Question for Everyone: The Atheist's "Burden of Refutation"

Bob1

Well-known member
Hi Bob, here's the fuller response, the prior was my draft I inadvertently saved before completion.

Faith is trust or a trusting confidence, I'm not sure how to measure that? 🤷
I suppose we can measure decisions made by people of faith to get an idea how consistent a person's faith might be, but faith is also a personal matter requiring personal interpretation in acting in accordance to how one understands their faith. Each and every context is unique and open to interpretation. So even if the immediately preceding wasn't part of the equation, I feel like measuring given responses of such persons of faith, is measuring results prejudice for or against faith and not necessarily proving there is this thing called faith that is not imagined. But for a person of faith like myself, I extend the benefit of the doubt to these, because I too also possess faith. And I understand faith can be shakened or disturbed. (imv) I see this as potentially harming this gift or quality especially when immature. Faith often affords comfort most appreciated deeply within our being or personhood. Is it a true or false source of comfort? That depends on who you're asking. I think it's safe to presume that persons of faith believe in their... faith as true. Among these most persons of faith believe their flavor as the most truthful expression. Circular? Sure. Prejudice? No doubt. I don't deny either of these. But I know I have faith instilled me and I possess this abstract construct called faith. It came from outside of me, well in my case anyway and I would argue that truly represents Christian faith. I suppose and I really have no problem with saying non-Christian faiths can arrive from outside themselves as well although the source would be different authors.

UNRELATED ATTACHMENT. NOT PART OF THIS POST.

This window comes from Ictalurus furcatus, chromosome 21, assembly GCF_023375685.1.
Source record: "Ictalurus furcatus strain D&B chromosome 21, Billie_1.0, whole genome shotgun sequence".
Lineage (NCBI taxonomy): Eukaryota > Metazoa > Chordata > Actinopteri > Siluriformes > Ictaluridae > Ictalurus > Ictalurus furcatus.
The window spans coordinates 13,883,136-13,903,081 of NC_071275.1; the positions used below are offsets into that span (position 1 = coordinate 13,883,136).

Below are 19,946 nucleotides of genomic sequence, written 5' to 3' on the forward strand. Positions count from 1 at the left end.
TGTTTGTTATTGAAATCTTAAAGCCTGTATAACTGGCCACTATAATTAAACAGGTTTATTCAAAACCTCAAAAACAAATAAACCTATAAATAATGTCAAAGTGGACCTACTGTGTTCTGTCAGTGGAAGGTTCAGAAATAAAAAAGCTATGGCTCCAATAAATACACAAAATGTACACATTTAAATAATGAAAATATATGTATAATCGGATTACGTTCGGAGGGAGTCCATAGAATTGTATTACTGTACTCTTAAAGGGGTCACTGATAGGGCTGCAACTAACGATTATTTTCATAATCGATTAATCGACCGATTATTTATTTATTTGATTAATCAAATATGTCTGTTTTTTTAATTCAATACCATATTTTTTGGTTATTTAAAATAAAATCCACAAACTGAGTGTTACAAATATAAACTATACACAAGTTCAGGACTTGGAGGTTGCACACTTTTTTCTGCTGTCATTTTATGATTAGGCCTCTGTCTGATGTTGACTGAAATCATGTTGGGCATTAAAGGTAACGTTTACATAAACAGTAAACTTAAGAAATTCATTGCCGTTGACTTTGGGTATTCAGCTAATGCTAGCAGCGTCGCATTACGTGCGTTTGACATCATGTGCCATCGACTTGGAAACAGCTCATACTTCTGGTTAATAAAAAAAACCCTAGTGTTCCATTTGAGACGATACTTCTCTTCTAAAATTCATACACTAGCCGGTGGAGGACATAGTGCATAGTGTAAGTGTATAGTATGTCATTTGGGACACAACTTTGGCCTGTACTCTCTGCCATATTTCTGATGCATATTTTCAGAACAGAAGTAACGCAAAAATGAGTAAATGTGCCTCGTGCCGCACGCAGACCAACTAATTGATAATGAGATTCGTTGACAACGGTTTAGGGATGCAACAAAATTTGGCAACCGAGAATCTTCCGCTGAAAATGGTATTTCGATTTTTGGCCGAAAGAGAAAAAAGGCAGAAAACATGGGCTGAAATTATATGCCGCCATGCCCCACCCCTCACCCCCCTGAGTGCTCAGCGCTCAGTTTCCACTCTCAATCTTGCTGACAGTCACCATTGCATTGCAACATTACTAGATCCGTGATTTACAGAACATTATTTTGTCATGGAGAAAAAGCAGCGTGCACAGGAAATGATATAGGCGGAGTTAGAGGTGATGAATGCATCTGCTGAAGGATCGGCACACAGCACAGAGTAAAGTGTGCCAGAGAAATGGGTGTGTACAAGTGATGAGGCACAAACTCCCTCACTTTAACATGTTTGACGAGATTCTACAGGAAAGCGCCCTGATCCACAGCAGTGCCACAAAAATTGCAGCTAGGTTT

I've already acknowledged your position apart from faith is within reason. It's honest and forthright from your position agreeing with conscience. I respect that. I don't dispute that and I think it's wrong for anyone to be at odds with their conscience. But thanks again for reading my replies and your responses here.
👍
A reasonable and sincere answer. However, I still just don't put stock in faith or see it as something virtuous. To me there is nothing virtuous or admirable about simply believing a thing when one has no objective evidence that that which is believed in is true. As I see it, faith in the religious sense is just wishful thinking... "I really like the idea of X, and I want X to be true and hope it is true. So I'm just going to have faith (believe) that X is true." It might bring some people comfort but it doesn't work for me and I could never justify believing something for which I didn't have objective evidence.
 
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rossh

Well-known member
I've been "proving" my beliefs daily for the past 44+ years now. Just as Jesus described in Matthew 7, and James said in James 1, regarding being a doer of the word and not jus a hearer only.

Is there a point to your issues?
I am just trying to find out what you actual " beliefs " are, if any ?
 
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